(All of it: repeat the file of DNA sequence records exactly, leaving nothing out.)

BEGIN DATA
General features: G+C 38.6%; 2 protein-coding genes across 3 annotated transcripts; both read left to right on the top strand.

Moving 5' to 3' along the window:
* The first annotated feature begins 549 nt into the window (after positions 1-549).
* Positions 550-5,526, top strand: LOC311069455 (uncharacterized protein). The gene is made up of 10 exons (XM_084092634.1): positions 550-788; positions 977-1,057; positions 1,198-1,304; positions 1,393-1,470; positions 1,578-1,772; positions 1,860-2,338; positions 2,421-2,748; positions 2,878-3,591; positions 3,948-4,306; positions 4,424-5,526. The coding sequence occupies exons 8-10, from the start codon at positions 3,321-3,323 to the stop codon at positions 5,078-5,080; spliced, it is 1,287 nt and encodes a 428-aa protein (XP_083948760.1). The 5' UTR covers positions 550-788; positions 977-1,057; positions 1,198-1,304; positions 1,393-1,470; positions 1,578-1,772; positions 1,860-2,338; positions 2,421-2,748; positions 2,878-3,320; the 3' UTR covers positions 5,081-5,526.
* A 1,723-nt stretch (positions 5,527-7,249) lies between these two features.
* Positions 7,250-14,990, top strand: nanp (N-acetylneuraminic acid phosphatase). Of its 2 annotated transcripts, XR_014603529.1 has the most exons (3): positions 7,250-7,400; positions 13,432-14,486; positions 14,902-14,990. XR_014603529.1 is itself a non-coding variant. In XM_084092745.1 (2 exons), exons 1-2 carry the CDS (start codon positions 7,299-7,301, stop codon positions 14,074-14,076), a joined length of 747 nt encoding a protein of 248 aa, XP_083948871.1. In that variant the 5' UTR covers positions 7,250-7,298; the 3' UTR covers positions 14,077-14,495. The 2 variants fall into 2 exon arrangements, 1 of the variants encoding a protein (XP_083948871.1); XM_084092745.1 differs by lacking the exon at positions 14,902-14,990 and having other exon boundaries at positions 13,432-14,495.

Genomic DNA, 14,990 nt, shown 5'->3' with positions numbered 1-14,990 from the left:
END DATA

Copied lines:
General features: G+C 38.6%; 2 protein-coding genes across 3 annotated transcripts; both read left to right on the top strand.

Moving 5' to 3' along the window:
* The first annotated feature begins 549 nt into the window (after positions 1-549).
* Positions 550-5,526, top strand: LOC311069455 (uncharacterized protein). The gene is made up of 10 exons (XM_084092634.1): positions 550-788; positions 977-1,057; positions 1,198-1,304; positions 1,393-1,470; positions 1,578-1,772; positions 1,860-2,338; positions 2,421-2,748; positions 2,878-3,591; positions 3,948-4,306; positions 4,424-5,526. The coding sequence occupies exons 8-10, from the start codon at positions 3,321-3,323 to the stop codon at positions 5,078-5,080; spliced, it is 1,287 nt and encodes a 428-aa protein (XP_083948760.1). The 5' UTR covers positions 550-788; positions 977-1,057; positions 1,198-1,304; positions 1,393-1,470; positions 1,578-1,772; positions 1,860-2,338; positions 2,421-2,748; positions 2,878-3,320; the 3' UTR covers positions 5,081-5,526.
* A 1,723-nt stretch (positions 5,527-7,249) lies between these two features.
* Positions 7,250-14,990, top strand: nanp (N-acetylneuraminic acid phosphatase). Of its 2 annotated transcripts, XR_014603529.1 has the most exons (3): positions 7,250-7,400; positions 13,432-14,486; positions 14,902-14,990. XR_014603529.1 is itself a non-coding variant. In XM_084092745.1 (2 exons), exons 1-2 carry the CDS (start codon positions 7,299-7,301, stop codon positions 14,074-14,076), a joined length of 747 nt encoding a protein of 248 aa, XP_083948871.1. In that variant the 5' UTR covers positions 7,250-7,298; the 3' UTR covers positions 14,077-14,495. The 2 variants fall into 2 exon arrangements, 1 of the variants encoding a protein (XP_083948871.1); XM_084092745.1 differs by lacking the exon at positions 14,902-14,990 and having other exon boundaries at positions 13,432-14,495.

Genomic DNA, 14,990 nt, shown 5'->3' with positions numbered 1-14,990 from the left: